I noticed Wealthfront recently lowered its minimum to $500 to open an account and it is free under $10,000. How does your business model allow for free accounts?
One of the biggest problems in the traditional industry is the perverse pricing that charges investors with smaller accounts the highest fees and then gives the best deals to the ultra-wealthy. One of the things I love about software is its ability to scale. Because Wealthfront is automated, our incremental cost of adding a new client is very low and we can avoid both the high minimums of the traditional industry, as well the high costs. As a result, we don’t need to make money off of those investors who can least afford it. We should be encouraging young people to save and invest for their future, not penalizing them as many of the big banks do.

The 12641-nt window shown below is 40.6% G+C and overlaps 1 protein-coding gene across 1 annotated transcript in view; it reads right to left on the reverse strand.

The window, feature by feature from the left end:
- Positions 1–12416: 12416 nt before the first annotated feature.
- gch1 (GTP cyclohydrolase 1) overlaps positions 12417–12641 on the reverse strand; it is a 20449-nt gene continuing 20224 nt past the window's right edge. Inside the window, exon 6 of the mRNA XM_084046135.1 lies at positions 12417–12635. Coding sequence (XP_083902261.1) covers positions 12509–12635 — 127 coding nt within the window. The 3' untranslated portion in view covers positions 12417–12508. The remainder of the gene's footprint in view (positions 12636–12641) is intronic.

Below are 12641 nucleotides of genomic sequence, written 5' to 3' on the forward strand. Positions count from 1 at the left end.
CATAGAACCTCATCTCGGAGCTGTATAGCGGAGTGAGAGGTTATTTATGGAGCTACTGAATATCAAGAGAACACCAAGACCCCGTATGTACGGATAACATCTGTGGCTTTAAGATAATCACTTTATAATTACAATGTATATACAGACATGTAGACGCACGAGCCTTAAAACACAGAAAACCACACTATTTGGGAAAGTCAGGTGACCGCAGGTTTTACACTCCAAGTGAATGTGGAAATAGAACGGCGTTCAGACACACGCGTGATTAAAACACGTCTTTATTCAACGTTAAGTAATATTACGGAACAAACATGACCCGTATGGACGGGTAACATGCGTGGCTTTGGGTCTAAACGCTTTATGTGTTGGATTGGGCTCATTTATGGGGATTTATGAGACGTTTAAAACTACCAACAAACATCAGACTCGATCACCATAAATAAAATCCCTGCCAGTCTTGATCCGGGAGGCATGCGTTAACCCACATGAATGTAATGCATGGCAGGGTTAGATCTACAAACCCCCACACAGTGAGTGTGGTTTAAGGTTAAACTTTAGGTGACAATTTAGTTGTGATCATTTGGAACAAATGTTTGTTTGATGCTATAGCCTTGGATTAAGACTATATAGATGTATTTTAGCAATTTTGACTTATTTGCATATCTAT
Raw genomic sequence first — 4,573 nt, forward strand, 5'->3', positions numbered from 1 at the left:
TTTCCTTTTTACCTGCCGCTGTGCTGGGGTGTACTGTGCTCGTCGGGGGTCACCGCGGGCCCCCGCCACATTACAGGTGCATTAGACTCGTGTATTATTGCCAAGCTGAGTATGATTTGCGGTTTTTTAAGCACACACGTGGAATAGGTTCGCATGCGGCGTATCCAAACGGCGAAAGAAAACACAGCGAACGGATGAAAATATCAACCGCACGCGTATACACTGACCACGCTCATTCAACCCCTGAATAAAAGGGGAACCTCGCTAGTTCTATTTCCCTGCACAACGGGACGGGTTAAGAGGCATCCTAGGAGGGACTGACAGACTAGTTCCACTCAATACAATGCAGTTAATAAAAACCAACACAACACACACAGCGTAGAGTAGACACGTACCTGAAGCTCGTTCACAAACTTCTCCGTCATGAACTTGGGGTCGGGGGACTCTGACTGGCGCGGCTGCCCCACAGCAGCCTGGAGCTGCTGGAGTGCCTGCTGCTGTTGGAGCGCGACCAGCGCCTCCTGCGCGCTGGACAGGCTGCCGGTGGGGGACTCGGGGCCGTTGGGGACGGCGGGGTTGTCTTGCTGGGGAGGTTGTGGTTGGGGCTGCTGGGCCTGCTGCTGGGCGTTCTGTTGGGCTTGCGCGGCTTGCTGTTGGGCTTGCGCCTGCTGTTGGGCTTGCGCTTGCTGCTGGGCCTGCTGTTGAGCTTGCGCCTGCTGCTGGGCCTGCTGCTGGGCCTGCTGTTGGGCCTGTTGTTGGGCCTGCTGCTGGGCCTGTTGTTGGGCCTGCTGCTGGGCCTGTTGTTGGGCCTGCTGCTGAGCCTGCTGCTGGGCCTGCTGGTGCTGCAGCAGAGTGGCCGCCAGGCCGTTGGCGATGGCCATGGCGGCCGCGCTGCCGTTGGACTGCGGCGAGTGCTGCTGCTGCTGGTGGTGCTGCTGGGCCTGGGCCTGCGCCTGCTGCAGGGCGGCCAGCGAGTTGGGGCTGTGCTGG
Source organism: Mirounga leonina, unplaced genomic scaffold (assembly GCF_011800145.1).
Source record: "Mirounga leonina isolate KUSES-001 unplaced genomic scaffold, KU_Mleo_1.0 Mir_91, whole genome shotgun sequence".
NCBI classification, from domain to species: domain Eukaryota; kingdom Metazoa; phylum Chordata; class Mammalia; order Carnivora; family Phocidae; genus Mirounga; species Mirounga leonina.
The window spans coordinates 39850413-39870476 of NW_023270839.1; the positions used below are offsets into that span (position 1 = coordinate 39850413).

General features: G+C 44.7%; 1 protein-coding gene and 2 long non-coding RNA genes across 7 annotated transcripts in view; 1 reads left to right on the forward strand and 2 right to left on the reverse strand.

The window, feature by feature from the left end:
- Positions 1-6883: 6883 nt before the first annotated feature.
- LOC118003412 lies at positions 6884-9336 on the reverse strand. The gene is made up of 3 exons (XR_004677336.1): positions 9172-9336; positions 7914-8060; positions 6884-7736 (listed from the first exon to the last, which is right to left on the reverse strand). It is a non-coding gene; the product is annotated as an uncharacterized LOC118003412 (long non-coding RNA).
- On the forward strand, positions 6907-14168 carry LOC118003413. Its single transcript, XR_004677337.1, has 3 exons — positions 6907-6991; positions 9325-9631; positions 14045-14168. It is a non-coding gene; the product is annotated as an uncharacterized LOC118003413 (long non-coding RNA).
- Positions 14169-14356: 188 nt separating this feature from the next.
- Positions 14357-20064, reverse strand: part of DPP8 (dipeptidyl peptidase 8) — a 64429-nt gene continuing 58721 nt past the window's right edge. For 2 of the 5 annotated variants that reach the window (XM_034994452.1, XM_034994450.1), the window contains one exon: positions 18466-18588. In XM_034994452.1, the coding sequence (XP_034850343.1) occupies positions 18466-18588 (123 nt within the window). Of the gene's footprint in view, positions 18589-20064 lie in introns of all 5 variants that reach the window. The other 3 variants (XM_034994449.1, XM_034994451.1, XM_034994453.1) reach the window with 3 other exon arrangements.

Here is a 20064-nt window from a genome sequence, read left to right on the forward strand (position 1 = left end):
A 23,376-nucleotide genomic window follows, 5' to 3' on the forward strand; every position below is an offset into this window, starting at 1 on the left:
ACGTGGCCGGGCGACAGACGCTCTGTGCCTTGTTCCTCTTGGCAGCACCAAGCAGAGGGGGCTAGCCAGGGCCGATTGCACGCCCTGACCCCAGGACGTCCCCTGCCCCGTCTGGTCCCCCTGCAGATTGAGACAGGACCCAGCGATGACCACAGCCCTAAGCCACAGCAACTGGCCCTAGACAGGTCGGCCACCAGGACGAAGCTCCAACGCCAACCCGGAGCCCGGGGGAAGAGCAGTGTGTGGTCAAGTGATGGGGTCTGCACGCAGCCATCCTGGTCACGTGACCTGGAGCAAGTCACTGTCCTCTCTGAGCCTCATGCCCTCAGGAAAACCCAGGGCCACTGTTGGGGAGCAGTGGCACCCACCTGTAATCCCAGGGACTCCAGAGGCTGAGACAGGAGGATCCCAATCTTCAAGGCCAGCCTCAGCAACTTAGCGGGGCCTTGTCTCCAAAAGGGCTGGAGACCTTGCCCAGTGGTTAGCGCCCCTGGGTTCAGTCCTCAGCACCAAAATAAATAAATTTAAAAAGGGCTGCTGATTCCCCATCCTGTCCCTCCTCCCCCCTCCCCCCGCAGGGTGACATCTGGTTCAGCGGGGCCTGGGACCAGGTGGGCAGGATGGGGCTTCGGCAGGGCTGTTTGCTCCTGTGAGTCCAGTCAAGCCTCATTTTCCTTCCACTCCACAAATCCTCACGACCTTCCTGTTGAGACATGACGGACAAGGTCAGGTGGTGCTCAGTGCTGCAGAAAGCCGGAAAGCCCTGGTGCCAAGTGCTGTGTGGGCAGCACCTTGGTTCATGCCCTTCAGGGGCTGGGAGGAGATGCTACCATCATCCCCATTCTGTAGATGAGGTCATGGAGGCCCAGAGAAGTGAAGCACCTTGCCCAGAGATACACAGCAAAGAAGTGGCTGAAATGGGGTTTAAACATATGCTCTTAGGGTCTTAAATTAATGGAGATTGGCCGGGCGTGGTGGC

You say that millennials want a different type of brand and a different type service, specifically in financial services. Why?
There’s a recent Viacom study that shows millennials rank the existing financial services brands poorly and overwhelmingly want to see financial services from technology companies. It’s important to remember that millennials have lived through not one, but two market crashes. They are incredibly cynical about the sales pitch that they will find easy money in the markets, and they are painfully aware of the gotchas and gimmicks employed by the traditional industry. This may be the first time in history where having a hundred year old brand in financial services triggers resentment, not trust.